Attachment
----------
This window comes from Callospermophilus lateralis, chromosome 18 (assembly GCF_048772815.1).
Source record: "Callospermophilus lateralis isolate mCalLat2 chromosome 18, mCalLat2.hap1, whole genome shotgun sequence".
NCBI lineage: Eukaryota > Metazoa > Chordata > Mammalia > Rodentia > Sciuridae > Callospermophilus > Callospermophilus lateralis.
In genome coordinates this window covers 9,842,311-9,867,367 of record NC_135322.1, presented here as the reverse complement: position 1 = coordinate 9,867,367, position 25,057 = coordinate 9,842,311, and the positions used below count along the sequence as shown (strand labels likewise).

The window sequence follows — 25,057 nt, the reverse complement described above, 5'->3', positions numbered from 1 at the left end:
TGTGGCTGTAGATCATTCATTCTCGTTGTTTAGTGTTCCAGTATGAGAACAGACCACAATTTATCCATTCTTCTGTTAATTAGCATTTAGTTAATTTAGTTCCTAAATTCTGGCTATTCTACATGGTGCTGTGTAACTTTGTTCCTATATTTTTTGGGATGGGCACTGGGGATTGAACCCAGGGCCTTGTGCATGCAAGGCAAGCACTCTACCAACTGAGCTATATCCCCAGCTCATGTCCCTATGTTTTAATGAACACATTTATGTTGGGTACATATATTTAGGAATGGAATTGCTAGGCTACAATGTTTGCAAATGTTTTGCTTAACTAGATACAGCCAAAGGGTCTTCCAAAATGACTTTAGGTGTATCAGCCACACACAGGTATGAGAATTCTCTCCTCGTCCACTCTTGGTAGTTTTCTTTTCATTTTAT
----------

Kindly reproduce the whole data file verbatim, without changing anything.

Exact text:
This window comes from Callospermophilus lateralis, chromosome 18 (assembly GCF_048772815.1).
Source record: "Callospermophilus lateralis isolate mCalLat2 chromosome 18, mCalLat2.hap1, whole genome shotgun sequence".
NCBI lineage: Eukaryota > Metazoa > Chordata > Mammalia > Rodentia > Sciuridae > Callospermophilus > Callospermophilus lateralis.
In genome coordinates this window covers 9,842,311-9,867,367 of record NC_135322.1, presented here as the reverse complement: position 1 = coordinate 9,867,367, position 25,057 = coordinate 9,842,311, and the positions used below count along the sequence as shown (strand labels likewise).

The window sequence follows — 25,057 nt, the reverse complement described above, 5'->3', positions numbered from 1 at the left end:
TGTGGCTGTAGATCATTCATTCTCGTTGTTTAGTGTTCCAGTATGAGAACAGACCACAATTTATCCATTCTTCTGTTAATTAGCATTTAGTTAATTTAGTTCCTAAATTCTGGCTATTCTACATGGTGCTGTGTAACTTTGTTCCTATATTTTTTGGGATGGGCACTGGGGATTGAACCCAGGGCCTTGTGCATGCAAGGCAAGCACTCTACCAACTGAGCTATATCCCCAGCTCATGTCCCTATGTTTTAATGAACACATTTATGTTGGGTACATATATTTAGGAATGGAATTGCTAGGCTACAATGTTTGCAAATGTTTTGCTTAACTAGATACAGCCAAAGGGTCTTCCAAAATGACTTTAGGTGTATCAGCCACACACAGGTATGAGAATTCTCTCCTCGTCCACTCTTGGTAGTTTTCTTTTCATTTTAT